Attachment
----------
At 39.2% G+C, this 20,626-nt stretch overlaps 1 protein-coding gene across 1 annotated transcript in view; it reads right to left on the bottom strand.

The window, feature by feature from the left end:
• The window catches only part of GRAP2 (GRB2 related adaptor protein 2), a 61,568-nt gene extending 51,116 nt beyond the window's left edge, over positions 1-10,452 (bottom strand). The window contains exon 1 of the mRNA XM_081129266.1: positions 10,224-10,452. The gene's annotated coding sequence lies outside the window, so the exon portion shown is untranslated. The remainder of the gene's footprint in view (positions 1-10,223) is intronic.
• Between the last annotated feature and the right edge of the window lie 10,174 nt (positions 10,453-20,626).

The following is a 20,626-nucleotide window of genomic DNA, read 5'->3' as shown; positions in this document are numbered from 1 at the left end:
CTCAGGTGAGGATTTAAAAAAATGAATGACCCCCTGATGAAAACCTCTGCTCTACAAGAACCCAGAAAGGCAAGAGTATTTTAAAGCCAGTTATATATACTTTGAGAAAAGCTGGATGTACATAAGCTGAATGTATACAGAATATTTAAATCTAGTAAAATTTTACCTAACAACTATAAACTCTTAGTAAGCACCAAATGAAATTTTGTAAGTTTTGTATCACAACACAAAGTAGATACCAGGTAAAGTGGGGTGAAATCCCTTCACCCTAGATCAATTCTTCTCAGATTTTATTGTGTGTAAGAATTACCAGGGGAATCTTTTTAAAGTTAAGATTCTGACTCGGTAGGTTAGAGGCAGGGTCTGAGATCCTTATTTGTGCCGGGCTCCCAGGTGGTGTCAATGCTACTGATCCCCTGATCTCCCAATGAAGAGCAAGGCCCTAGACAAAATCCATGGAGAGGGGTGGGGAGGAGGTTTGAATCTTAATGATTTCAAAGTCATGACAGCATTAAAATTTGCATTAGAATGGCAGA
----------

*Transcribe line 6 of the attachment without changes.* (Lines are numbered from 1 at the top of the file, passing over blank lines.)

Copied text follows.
CTCAGGTGAGGATTTAAAAAAATGAATGACCCCCTGATGAAAACCTCTGCTCTACAAGAACCCAGAAAGGCAAGAGTATTTTAAAGCCAGTTATATATACTTTGAGAAAAGCTGGATGTACATAAGCTGAATGTATACAGAATATTTAAATCTAGTAAAATTTTACCTAACAACTATAAACTCTTAGTAAGCACCAAATGAAATTTTGTAAGTTTTGTATCACAACACAAAGTAGATACCAGGTAAAGTGGGGTGAAATCCCTTCACCCTAGATCAATTCTTCTCAGATTTTATTGTGTGTAAGAATTACCAGGGGAATCTTTTTAAAGTTAAGATTCTGACTCGGTAGGTTAGAGGCAGGGTCTGAGATCCTTATTTGTGCCGGGCTCCCAGGTGGTGTCAATGCTACTGATCCCCTGATCTCCCAATGAAGAGCAAGGCCCTAGACAAAATCCATGGAGAGGGGTGGGGAGGAGGTTTGAATCTTAATGATTTCAAAGTCATGACAGCATTAAAATTTGCATTAGAATGGCAGA